All data were analysed by GraphPad Prism® software Version 5.00 (GraphPad Software, Inc., La Joya, USA) and SPSS 10.0 for Windows (SPSS, Chicago, IL, USA). Box and Whisker plots represent VEGF and FGB values and outliers. The horizontal lines of the boxes represent 25%, 50% (median) and 75% percentiles (from bottom to top). Whiskers represent minimum and maximum values, and circles are outliers. Mann-Whitney test was conducted for the comparison of median values between the lung cancer group and both control groups. The inter- relation between determinations was assessed with logistic regression employing Pearson’s R. Survival rates and curves were calculated by the Kaplan-Meier method and survival curves were compared by log-rank test. For multivariant analysis a Cox’s proportional hazards regression model (entry method) was applied to evaluate those variables that were significant predictors of survival. Receiver operating characteristic (ROC) curves and area under the curve (AUC) for ROCs were obtained by plotting sensitivity against the false-positive rate (1-specificity). The Youden index [17] gives the value with the higher score of sensitivity and specificity, it was calculated as Youden=sensitivity +        (specificity-1) and used to determine optimal cut-off values for VEGF and bFGF for the identification of the better patients prognosis. Survival differences were assessed by the Log-Rank Test. A p-value lower than 0.05 was considered statistically significant.


Subjects recruitment

NSCLC diagnosis was done by bronchoscopy biopsy being squamous cell carcinoma (SSC) (n=16), adenocarcinoma (ADC) (n=4) and other (n=5). NSCLC patients were classified as stage I (n=2), stage II (n=5), stage III (n=8) and stage IV (n=10). Controls included 32 healthy smokers and 38 healthy non-smokers (Table 1). Patients underwent EBC and/or whole-blood collection at enrolment. VEGF and bFGF were detected in serum, plasma and EBC samples. VEGF expression was measured in serum and EBC samples. bFGF expression was measured in plasma samples. VEGF expression was higher in serum compared to EBC in the three groups analysed: cancer, smokers and non-smokers (Table 2). VEGF expression was significantly higher in cancer samples when compared to controls, not only in serum samples (Table 2 and Figure 1A) but also in EBC samples (Table 2 and Figure 1B). Box and Whisker plots identified three outliers in the measures for cancer VEGF EBC, that were not considered for further analysis.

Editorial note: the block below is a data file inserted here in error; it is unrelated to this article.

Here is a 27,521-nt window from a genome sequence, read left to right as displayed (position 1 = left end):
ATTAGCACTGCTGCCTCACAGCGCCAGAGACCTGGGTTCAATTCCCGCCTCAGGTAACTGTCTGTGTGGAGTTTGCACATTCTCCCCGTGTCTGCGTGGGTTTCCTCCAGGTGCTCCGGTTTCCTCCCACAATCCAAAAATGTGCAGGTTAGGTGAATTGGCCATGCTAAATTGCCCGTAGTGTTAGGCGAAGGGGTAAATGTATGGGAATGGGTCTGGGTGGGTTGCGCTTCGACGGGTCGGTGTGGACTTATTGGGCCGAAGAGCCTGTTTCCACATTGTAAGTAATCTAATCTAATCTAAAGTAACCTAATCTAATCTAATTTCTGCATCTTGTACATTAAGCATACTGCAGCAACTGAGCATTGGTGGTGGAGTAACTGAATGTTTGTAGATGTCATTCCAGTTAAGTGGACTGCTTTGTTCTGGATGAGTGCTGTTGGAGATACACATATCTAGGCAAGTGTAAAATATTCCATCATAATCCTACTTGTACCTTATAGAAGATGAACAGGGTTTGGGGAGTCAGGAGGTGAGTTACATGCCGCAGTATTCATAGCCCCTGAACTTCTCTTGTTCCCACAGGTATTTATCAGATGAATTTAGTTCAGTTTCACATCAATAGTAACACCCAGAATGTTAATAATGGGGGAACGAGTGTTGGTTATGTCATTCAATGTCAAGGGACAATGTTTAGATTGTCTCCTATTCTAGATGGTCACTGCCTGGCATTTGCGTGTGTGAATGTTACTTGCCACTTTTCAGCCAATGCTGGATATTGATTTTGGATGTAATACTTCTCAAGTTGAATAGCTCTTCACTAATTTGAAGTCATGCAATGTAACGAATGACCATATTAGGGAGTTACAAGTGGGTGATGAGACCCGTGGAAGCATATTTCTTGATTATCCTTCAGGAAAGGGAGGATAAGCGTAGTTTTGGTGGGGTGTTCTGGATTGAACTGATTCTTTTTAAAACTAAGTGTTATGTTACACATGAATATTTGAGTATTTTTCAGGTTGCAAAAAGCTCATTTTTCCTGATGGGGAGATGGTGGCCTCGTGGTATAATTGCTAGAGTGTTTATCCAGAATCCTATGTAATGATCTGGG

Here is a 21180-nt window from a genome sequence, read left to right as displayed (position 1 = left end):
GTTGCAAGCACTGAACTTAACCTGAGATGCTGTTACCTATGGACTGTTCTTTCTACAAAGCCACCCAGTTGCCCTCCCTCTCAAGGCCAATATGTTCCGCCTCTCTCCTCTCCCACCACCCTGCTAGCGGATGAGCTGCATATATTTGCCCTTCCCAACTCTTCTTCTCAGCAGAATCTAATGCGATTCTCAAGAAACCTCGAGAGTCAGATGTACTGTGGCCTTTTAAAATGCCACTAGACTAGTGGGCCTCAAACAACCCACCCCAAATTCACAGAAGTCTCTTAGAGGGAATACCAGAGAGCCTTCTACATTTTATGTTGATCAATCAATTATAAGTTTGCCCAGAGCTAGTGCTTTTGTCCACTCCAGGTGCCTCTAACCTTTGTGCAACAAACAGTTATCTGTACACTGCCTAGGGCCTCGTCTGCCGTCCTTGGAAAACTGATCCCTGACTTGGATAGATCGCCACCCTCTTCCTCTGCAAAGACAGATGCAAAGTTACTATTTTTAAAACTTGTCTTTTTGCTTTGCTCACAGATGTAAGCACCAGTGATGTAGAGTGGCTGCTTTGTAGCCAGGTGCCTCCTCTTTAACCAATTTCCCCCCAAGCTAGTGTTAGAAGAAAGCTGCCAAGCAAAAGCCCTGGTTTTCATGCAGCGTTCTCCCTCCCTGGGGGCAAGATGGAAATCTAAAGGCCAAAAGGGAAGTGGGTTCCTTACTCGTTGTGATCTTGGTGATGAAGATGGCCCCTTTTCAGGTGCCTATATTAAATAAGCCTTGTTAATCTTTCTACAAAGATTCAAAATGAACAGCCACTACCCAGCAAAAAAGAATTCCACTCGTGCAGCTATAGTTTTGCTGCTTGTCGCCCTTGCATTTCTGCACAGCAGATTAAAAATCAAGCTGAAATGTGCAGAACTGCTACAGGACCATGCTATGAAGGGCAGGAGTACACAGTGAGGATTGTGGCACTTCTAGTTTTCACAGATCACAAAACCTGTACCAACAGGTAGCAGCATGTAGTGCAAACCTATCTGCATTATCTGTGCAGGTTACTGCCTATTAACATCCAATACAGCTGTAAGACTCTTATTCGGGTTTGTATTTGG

Table 1: Demographic and clinical characteristics of the study subjects.


Lung Cancer (n = 25)

Healthy smokers (n=32)

Healthy non-smokers (n=38)

Age, years (mean ± SD)

61.04 ± 11.02

43.24 ± 9.34

54.84 ± 7.40

Sex, n (%)


20 (80.00)

21 (65.62)

12 (35.57)


5 (20.00)

11 (34.38)

26 (68.43)

Stage, n (%)


2 (8.00)




5 (20.00)




8 (32.00)




10 (40.00)



Histology, n (%)


4 (16.00)




16 (64.00)




5 (20.00)



Smoking status, n (%)


16 (64.00)

32 (100.00)



7 (28.00)




2 (8.00)

38 (100.00)


Note: ADC, adenocarcinoma; SD, standard deviation; SSC, squamous cell carcinoma

Table 2: Comparison of the levels for VEGF in serum and EBC and bFGF in plasma in the three groups of study




Median (pg/ml)

Minimum Maximum

Mean Rank

Sum of Ranks

Mann-Whitney U

Asymp. Sig. (2 tailed)

VEGF serum















VEGF serum









Non smoker




































bFGF plasma























bFGF plasma









Note: VEGF and bFGF units are pg/ml. Statistical differences were analyzed by Mann-Whitney U test

bFGF, basic fibroblast growth factor; EBC, Exhaled breath condensate; VEGF, vascular endothelial growth factor

bFGF was measured in plasma samples, finding higher values in the cancer group compared to controls (Table 2 and Figure 1C). There was a positive correlation between serum VEGF and plasma bFGF levels (Figure 1D) (R2=0.4687, P<0.05). High expression of bFGF correlates with poor prognosis in NSCLC.